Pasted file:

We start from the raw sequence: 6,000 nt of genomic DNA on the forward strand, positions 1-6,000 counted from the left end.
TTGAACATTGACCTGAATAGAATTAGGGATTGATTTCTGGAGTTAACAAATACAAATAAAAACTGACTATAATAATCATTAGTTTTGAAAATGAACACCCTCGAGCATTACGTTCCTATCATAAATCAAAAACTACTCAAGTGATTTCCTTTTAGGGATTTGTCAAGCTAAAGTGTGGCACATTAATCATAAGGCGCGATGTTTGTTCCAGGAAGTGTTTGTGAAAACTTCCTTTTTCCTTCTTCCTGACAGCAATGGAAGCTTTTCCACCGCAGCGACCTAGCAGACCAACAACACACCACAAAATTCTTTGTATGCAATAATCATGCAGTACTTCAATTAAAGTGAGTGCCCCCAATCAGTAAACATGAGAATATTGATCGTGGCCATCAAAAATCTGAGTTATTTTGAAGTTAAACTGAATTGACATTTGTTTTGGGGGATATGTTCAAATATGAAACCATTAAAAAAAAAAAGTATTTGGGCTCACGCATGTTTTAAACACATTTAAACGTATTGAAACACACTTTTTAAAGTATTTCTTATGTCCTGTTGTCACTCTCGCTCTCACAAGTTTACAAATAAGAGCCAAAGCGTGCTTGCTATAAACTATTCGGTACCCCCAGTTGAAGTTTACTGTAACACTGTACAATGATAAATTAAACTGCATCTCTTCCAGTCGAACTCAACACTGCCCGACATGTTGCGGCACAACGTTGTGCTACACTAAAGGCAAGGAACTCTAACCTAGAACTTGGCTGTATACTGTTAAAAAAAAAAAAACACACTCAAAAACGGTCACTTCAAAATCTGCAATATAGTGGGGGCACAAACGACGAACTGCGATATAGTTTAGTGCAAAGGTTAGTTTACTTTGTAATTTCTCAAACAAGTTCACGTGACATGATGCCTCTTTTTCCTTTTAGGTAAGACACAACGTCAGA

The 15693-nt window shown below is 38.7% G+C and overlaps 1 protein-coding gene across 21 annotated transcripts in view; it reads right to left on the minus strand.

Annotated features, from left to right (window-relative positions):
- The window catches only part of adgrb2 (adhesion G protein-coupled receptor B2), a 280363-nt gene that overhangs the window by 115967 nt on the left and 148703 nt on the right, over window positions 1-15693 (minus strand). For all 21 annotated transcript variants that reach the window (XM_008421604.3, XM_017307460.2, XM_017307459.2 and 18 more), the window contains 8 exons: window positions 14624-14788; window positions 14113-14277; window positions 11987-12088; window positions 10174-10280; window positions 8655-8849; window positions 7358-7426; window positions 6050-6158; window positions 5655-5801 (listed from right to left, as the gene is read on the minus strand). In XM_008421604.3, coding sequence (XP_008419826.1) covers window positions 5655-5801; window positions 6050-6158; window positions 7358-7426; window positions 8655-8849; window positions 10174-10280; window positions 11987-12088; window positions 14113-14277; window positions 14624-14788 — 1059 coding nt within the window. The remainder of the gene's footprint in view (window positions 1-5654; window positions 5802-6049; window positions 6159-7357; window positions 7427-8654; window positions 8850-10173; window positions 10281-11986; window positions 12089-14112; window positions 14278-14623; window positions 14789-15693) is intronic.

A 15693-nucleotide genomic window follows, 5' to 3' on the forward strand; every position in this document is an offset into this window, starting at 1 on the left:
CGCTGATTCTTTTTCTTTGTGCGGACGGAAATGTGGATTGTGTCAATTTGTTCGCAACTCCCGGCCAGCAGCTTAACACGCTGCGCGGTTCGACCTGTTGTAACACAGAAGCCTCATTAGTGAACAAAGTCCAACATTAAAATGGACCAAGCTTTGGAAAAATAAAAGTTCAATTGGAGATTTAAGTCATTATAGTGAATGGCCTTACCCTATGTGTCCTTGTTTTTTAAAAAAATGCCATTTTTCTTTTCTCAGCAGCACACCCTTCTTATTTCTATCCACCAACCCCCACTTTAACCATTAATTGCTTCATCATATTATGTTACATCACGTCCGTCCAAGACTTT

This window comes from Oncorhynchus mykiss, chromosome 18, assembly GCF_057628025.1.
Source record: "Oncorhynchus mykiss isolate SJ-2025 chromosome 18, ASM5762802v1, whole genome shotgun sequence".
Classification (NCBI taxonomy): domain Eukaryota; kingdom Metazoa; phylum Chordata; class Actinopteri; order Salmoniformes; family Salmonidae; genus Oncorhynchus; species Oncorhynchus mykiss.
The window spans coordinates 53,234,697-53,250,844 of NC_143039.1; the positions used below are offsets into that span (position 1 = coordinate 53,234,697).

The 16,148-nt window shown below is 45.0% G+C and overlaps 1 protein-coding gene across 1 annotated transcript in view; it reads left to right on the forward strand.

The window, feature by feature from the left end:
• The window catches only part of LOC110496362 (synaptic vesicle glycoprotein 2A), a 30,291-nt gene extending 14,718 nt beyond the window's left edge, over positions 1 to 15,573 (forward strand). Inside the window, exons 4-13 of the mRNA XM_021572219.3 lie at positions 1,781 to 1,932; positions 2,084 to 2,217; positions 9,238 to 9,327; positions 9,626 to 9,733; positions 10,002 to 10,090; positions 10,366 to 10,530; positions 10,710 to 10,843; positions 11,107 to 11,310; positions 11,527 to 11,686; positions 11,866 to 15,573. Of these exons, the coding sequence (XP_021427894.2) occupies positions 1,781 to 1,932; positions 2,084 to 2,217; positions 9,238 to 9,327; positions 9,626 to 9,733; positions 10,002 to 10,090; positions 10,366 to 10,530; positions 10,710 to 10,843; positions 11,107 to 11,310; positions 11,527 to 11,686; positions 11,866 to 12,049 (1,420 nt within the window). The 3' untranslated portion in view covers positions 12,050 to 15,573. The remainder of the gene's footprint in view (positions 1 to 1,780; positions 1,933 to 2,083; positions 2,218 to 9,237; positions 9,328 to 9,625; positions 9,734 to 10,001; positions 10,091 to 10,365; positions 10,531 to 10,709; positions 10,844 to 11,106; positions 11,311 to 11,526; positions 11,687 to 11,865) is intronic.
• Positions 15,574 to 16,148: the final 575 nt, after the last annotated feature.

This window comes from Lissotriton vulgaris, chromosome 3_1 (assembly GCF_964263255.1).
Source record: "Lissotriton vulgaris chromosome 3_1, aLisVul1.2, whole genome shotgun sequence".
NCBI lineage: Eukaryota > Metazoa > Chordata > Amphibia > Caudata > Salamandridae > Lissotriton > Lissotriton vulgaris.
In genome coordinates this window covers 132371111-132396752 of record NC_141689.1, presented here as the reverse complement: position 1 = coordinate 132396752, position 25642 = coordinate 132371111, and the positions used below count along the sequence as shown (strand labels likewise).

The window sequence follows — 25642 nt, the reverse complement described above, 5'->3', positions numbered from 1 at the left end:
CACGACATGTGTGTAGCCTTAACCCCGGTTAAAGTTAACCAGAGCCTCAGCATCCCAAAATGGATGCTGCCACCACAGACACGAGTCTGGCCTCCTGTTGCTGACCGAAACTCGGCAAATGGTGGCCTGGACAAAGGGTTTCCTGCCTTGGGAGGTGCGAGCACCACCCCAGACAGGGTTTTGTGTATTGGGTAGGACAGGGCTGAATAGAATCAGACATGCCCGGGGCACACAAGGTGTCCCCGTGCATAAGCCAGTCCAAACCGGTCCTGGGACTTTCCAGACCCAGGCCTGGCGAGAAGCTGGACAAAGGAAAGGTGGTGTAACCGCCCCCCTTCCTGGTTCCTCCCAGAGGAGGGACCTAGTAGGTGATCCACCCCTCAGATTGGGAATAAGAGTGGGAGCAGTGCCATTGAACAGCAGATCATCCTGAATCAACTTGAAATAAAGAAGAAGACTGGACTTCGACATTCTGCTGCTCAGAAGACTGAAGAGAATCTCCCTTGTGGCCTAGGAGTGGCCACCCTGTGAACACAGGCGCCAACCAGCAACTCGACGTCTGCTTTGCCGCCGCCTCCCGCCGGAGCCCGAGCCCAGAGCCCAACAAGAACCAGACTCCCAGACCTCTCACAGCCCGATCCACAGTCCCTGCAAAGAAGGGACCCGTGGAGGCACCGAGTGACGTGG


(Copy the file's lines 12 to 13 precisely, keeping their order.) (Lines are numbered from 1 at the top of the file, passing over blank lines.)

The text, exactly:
The 16,148-nt window shown below is 45.0% G+C and overlaps 1 protein-coding gene across 1 annotated transcript in view; it reads left to right on the forward strand.

The window, feature by feature from the left end: